The Walking Dead
Log in with Facebook
Forgot your password?
Don't have an account? Sign up here
and the Terms and Policies,
and to receive email from Rotten Tomatoes and Fandango.
Already have an account? Log in here
Please enter your email address and we will email you a new password.
We want to hear what you have to say but need to verify your account. Just leave us a message here and we will work on getting you verified.
Please reference “Error Code 2121” when contacting customer service.
No consensus yet.
All Critics (10)
| Top Critics (5)
| Fresh (0)
| Rotten (10)
In any movie where good people are being scammed by nefarious ripoff artists, there's the potential moment where the protagonists become so stupid and trusting that you lose all sympathy for them. That moment occurs about midway through Reclaim
Alan White's polished but pedestrian pic mines little real suspense and few surprises from a formulaic script.
Carmine Gaeta and Luke Davies' screenplay is constructed from plot mechanics, and the emotional stakes grow less convincing with every twist of the screw.
A message before the closing credits cites the widespread incidence of child trafficking, but any social import is lost. This isn't activism; it's by-the-numbers suspense.
There are no twists or even surprises, except the final realization that director Alan White is taking his culturally clueless, ineptly shot B-movie totally seriously.
A totally routine movie that tries to combine a message about trafficked children with a lowbrow thriller about loved ones going missing in a foreign country.
While we can all agree that human trafficking is a despicable thing, it's also clear that this amazingly inept screenplay fails to do the issue justice.
Reclaim isn't a disaster, it's just disappointing and thoughtless after a potent introduction.
Once the sides are firmly established, Reclaim dutifully goes through the subpar-thriller motions.
Reclaim's highly mechanized plot ensures that the film is over before it even ends.
Reclaim regurgitates too many cliches and retold yarns to be regarded as reliably realistic in this kidnap double-cross retread. The script is regressive; the dialogue revolting. Cusack was remarkably creepy in his role but was regrettably otherwise terrible as an ersatz conspirator, lacking any credible intelligence, malice or drive. Cusack's attempted resurgence from the 1980s is a remarkable failure and he should be retired. A recrudescent Phillippe repents for prior bad theatrical renderings indifferently with a repeat performance of countless other films. Images of Puerto Rico are resplendent, but otherwise this film is recklessly removed from legal realities (no matter how recherche) in the denouement. Final verdict: reject "Reclaim".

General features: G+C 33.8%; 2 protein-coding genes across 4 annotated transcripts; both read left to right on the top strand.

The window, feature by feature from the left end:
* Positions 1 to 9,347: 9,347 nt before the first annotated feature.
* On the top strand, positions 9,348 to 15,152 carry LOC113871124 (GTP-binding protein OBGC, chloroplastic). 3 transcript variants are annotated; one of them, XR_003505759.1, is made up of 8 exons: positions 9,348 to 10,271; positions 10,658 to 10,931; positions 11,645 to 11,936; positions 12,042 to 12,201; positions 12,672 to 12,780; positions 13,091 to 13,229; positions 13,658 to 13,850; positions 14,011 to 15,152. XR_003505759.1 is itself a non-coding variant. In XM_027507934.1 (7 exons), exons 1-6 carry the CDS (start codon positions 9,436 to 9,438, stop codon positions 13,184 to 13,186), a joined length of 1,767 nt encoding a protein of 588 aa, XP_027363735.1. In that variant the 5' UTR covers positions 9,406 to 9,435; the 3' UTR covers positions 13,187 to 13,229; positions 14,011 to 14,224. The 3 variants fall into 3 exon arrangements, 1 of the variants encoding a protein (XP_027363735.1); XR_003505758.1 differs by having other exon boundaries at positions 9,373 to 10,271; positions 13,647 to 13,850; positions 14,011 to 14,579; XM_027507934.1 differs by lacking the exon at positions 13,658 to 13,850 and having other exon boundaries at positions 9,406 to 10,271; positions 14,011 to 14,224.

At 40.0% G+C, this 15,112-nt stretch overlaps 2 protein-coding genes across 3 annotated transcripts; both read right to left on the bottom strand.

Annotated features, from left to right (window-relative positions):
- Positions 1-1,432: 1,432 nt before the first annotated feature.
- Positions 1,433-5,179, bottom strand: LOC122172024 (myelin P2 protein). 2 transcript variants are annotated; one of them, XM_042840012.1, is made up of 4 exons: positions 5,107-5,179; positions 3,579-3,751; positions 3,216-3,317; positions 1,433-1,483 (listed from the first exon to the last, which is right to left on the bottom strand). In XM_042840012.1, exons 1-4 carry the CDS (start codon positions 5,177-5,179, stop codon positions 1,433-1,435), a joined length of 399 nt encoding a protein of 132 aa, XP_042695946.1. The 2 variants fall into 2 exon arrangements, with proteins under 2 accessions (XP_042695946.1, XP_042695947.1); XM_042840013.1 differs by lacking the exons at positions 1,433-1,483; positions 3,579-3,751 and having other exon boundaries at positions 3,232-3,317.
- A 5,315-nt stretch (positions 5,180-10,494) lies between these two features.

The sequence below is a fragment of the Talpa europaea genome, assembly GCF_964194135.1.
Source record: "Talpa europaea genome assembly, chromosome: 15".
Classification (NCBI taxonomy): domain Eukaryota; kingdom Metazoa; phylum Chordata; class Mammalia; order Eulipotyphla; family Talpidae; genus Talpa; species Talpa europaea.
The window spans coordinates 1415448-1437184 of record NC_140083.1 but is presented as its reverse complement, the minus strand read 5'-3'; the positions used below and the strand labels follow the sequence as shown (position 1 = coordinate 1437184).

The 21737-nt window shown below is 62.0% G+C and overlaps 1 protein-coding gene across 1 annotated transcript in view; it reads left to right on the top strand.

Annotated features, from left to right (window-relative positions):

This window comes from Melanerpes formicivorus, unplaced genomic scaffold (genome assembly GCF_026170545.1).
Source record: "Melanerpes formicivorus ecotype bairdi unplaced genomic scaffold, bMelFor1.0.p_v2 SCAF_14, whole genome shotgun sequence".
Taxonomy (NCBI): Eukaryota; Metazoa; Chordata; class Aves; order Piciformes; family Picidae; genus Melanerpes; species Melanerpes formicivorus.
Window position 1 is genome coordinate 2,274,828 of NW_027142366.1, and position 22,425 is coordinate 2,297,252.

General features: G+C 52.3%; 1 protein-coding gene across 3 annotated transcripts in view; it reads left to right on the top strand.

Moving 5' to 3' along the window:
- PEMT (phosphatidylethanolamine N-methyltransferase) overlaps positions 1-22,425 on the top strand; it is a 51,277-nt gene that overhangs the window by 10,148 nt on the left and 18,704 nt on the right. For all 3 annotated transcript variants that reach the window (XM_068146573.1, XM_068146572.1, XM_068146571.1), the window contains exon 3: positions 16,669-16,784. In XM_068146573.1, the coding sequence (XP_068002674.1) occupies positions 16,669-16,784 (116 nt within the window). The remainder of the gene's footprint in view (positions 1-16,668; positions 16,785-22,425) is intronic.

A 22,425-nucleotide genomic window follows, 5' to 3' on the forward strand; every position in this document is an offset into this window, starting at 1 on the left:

A stereotypical kidnapping film, Reclaim is a by-the-numbers adventure without many thrills. The story follows a Chicago couple who travel to Puerto Rico to adapt a young girl, but when the child disappears mysteriously they discover that they've been the victims of a professional scam artist. Starring Ryan Phillippe, Rachelle Lefevre, and John Cusack, the casting is fairly good, but the performances are pretty bland. And the writing is rather mediocre, using all the standard tropes and clichés of a crime film. However, there is some intrigue to the story, and the fights and chases are shot well. Yet, overall Reclaim is a forgettable film that does nothing new or interesting with this genre.
There are no approved quotes yet for this movie.